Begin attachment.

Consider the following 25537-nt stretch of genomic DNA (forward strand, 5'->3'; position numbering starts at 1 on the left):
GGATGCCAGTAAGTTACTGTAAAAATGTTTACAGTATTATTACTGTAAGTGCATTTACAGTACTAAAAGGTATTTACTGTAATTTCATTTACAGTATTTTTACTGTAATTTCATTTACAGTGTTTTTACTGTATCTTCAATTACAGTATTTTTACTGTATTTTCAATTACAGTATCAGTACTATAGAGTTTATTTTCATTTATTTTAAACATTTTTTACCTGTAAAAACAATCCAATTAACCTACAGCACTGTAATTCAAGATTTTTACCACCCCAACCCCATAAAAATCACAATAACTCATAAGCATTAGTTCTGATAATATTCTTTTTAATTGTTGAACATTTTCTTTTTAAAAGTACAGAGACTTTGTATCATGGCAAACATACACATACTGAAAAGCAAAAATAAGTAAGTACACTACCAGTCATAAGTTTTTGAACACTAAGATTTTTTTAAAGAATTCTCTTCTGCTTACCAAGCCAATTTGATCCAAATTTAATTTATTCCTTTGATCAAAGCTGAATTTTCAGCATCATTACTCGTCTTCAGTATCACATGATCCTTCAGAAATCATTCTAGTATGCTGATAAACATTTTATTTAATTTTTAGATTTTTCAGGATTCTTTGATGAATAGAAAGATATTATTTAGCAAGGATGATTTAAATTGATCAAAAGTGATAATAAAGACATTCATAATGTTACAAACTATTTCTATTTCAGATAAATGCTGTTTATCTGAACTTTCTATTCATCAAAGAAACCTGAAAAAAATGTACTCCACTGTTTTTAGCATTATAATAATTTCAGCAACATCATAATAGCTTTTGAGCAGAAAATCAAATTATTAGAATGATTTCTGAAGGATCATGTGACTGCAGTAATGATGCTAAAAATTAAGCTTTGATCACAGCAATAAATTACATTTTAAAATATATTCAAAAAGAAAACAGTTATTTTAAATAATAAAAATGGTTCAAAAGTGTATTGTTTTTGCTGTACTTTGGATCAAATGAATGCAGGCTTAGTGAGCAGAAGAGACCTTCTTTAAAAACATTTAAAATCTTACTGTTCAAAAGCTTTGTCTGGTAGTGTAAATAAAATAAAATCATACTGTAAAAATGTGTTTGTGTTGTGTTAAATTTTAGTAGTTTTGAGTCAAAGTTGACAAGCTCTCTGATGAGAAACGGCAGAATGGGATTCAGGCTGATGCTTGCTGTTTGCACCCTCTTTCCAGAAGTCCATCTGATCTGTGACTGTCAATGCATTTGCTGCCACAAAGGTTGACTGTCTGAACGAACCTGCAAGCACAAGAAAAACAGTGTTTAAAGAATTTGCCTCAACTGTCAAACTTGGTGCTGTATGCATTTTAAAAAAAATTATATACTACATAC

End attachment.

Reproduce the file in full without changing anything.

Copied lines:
Consider the following 25537-nt stretch of genomic DNA (forward strand, 5'->3'; position numbering starts at 1 on the left):
GGATGCCAGTAAGTTACTGTAAAAATGTTTACAGTATTATTACTGTAAGTGCATTTACAGTACTAAAAGGTATTTACTGTAATTTCATTTACAGTATTTTTACTGTAATTTCATTTACAGTGTTTTTACTGTATCTTCAATTACAGTATTTTTACTGTATTTTCAATTACAGTATCAGTACTATAGAGTTTATTTTCATTTATTTTAAACATTTTTTACCTGTAAAAACAATCCAATTAACCTACAGCACTGTAATTCAAGATTTTTACCACCCCAACCCCATAAAAATCACAATAACTCATAAGCATTAGTTCTGATAATATTCTTTTTAATTGTTGAACATTTTCTTTTTAAAAGTACAGAGACTTTGTATCATGGCAAACATACACATACTGAAAAGCAAAAATAAGTAAGTACACTACCAGTCATAAGTTTTTGAACACTAAGATTTTTTTAAAGAATTCTCTTCTGCTTACCAAGCCAATTTGATCCAAATTTAATTTATTCCTTTGATCAAAGCTGAATTTTCAGCATCATTACTCGTCTTCAGTATCACATGATCCTTCAGAAATCATTCTAGTATGCTGATAAACATTTTATTTAATTTTTAGATTTTTCAGGATTCTTTGATGAATAGAAAGATATTATTTAGCAAGGATGATTTAAATTGATCAAAAGTGATAATAAAGACATTCATAATGTTACAAACTATTTCTATTTCAGATAAATGCTGTTTATCTGAACTTTCTATTCATCAAAGAAACCTGAAAAAAATGTACTCCACTGTTTTTAGCATTATAATAATTTCAGCAACATCATAATAGCTTTTGAGCAGAAAATCAAATTATTAGAATGATTTCTGAAGGATCATGTGACTGCAGTAATGATGCTAAAAATTAAGCTTTGATCACAGCAATAAATTACATTTTAAAATATATTCAAAAAGAAAACAGTTATTTTAAATAATAAAAATGGTTCAAAAGTGTATTGTTTTTGCTGTACTTTGGATCAAATGAATGCAGGCTTAGTGAGCAGAAGAGACCTTCTTTAAAAACATTTAAAATCTTACTGTTCAAAAGCTTTGTCTGGTAGTGTAAATAAAATAAAATCATACTGTAAAAATGTGTTTGTGTTGTGTTAAATTTTAGTAGTTTTGAGTCAAAGTTGACAAGCTCTCTGATGAGAAACGGCAGAATGGGATTCAGGCTGATGCTTGCTGTTTGCACCCTCTTTCCAGAAGTCCATCTGATCTGTGACTGTCAATGCATTTGCTGCCACAAAGGTTGACTGTCTGAACGAACCTGCAAGCACAAGAAAAACAGTGTTTAAAGAATTTGCCTCAACTGTCAAACTTGGTGCTGTATGCATTTTAAAAAAAATTATATACTACATAC